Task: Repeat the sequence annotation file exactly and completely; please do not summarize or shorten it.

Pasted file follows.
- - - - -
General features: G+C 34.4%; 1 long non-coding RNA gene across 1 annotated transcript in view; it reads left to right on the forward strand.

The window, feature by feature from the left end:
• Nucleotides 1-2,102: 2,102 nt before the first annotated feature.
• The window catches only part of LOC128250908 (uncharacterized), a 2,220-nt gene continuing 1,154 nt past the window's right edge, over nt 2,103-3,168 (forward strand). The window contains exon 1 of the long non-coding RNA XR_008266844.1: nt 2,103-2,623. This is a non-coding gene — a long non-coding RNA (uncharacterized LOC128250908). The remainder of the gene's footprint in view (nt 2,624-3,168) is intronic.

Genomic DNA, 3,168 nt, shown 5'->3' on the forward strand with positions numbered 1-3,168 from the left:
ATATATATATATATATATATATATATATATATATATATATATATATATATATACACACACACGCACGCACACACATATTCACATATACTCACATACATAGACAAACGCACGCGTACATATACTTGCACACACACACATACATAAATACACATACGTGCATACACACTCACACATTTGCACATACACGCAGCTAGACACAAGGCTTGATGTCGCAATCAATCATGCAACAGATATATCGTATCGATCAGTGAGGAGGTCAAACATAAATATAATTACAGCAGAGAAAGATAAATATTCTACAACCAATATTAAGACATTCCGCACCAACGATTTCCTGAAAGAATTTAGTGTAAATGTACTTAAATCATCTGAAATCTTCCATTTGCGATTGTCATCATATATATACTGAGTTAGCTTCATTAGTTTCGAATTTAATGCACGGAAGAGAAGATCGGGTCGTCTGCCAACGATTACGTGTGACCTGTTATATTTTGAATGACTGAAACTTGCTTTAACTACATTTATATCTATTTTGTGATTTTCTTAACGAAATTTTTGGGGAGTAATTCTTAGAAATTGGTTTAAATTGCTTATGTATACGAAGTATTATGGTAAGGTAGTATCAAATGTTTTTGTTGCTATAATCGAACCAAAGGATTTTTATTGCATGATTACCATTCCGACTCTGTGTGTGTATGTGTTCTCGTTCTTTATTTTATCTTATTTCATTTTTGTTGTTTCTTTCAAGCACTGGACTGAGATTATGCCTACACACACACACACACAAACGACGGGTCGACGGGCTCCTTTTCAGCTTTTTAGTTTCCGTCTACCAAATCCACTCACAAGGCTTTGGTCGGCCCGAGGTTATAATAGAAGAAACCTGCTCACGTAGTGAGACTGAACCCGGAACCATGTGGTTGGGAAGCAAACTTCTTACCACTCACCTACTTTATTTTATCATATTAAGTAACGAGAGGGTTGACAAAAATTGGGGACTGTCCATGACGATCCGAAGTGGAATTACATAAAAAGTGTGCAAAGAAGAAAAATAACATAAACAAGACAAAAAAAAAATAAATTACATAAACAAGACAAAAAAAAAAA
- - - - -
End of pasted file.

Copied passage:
General features: G+C 34.4%; 1 long non-coding RNA gene across 1 annotated transcript in view; it reads left to right on the forward strand.

The window, feature by feature from the left end:
• Nucleotides 1-2,102: 2,102 nt before the first annotated feature.
• The window catches only part of LOC128250908 (uncharacterized), a 2,220-nt gene continuing 1,154 nt past the window's right edge, over nt 2,103-3,168 (forward strand). The window contains exon 1 of the long non-coding RNA XR_008266844.1: nt 2,103-2,623. This is a non-coding gene — a long non-coding RNA (uncharacterized LOC128250908). The remainder of the gene's footprint in view (nt 2,624-3,168) is intronic.

Genomic DNA, 3,168 nt, shown 5'->3' on the forward strand with positions numbered 1-3,168 from the left:
ATATATATATATATATATATATATATATATATATATATATATATATATATATACACACACACGCACGCACACACATATTCACATATACTCACATACATAGACAAACGCACGCGTACATATACTTGCACACACACACATACATAAATACACATACGTGCATACACACTCACACATTTGCACATACACGCAGCTAGACACAAGGCTTGATGTCGCAATCAATCATGCAACAGATATATCGTATCGATCAGTGAGGAGGTCAAACATAAATATAATTACAGCAGAGAAAGATAAATATTCTACAACCAATATTAAGACATTCCGCACCAACGATTTCCTGAAAGAATTTAGTGTAAATGTACTTAAATCATCTGAAATCTTCCATTTGCGATTGTCATCATATATATACTGAGTTAGCTTCATTAGTTTCGAATTTAATGCACGGAAGAGAAGATCGGGTCGTCTGCCAACGATTACGTGTGACCTGTTATATTTTGAATGACTGAAACTTGCTTTAACTACATTTATATCTATTTTGTGATTTTCTTAACGAAATTTTTGGGGAGTAATTCTTAGAAATTGGTTTAAATTGCTTATGTATACGAAGTATTATGGTAAGGTAGTATCAAATGTTTTTGTTGCTATAATCGAACCAAAGGATTTTTATTGCATGATTACCATTCCGACTCTGTGTGTGTATGTGTTCTCGTTCTTTATTTTATCTTATTTCATTTTTGTTGTTTCTTTCAAGCACTGGACTGAGATTATGCCTACACACACACACACACAAACGACGGGTCGACGGGCTCCTTTTCAGCTTTTTAGTTTCCGTCTACCAAATCCACTCACAAGGCTTTGGTCGGCCCGAGGTTATAATAGAAGAAACCTGCTCACGTAGTGAGACTGAACCCGGAACCATGTGGTTGGGAAGCAAACTTCTTACCACTCACCTACTTTATTTTATCATATTAAGTAACGAGAGGGTTGACAAAAATTGGGGACTGTCCATGACGATCCGAAGTGGAATTACATAAAAAGTGTGCAAAGAAGAAAAATAACATAAACAAGACAAAAAAAAAATAAATTACATAAACAAGACAAAAAAAAAAA